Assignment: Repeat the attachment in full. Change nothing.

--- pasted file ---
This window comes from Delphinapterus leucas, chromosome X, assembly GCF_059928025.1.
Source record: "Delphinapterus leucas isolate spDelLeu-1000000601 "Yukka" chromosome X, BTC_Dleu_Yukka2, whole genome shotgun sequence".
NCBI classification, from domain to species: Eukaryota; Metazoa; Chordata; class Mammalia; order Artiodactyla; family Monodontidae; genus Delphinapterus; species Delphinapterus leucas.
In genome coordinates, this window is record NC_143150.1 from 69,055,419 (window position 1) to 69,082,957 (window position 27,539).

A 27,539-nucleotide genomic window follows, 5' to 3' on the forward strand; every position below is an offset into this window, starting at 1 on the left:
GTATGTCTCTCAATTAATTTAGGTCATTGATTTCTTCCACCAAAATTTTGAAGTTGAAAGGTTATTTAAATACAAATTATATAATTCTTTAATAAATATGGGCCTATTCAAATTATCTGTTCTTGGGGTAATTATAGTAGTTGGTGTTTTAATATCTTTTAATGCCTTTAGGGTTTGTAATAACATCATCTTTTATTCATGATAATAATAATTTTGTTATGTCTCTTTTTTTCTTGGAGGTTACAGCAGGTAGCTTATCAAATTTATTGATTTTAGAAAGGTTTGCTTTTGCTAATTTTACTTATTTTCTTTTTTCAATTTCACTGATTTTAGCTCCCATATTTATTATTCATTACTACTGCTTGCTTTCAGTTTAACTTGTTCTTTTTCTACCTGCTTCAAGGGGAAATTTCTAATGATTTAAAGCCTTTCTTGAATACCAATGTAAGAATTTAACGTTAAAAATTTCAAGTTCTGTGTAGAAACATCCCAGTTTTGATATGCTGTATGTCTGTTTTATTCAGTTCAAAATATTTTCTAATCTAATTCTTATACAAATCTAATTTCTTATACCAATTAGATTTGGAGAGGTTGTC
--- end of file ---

This window comes from Delphinapterus leucas, chromosome X, assembly GCF_059928025.1.
Source record: "Delphinapterus leucas isolate spDelLeu-1000000601 "Yukka" chromosome X, BTC_Dleu_Yukka2, whole genome shotgun sequence".
NCBI classification, from domain to species: Eukaryota; Metazoa; Chordata; class Mammalia; order Artiodactyla; family Monodontidae; genus Delphinapterus; species Delphinapterus leucas.
In genome coordinates, this window is record NC_143150.1 from 69,055,419 (window position 1) to 69,082,957 (window position 27,539).

A 27,539-nucleotide genomic window follows, 5' to 3' on the forward strand; every position below is an offset into this window, starting at 1 on the left:
GTATGTCTCTCAATTAATTTAGGTCATTGATTTCTTCCACCAAAATTTTGAAGTTGAAAGGTTATTTAAATACAAATTATATAATTCTTTAATAAATATGGGCCTATTCAAATTATCTGTTCTTGGGGTAATTATAGTAGTTGGTGTTTTAATATCTTTTAATGCCTTTAGGGTTTGTAATAACATCATCTTTTATTCATGATAATAATAATTTTGTTATGTCTCTTTTTTTCTTGGAGGTTACAGCAGGTAGCTTATCAAATTTATTGATTTTAGAAAGGTTTGCTTTTGCTAATTTTACTTATTTTCTTTTTTCAATTTCACTGATTTTAGCTCCCATATTTATTATTCATTACTACTGCTTGCTTTCAGTTTAACTTGTTCTTTTTCTACCTGCTTCAAGGGGAAATTTCTAATGATTTAAAGCCTTTCTTGAATACCAATGTAAGAATTTAACGTTAAAAATTTCAAGTTCTGTGTAGAAACATCCCAGTTTTGATATGCTGTATGTCTGTTTTATTCAGTTCAAAATATTTTCTAATCTAATTCTTATACAAATCTAATTTCTTATACCAATTAGATTTGGAGAGGTTGTC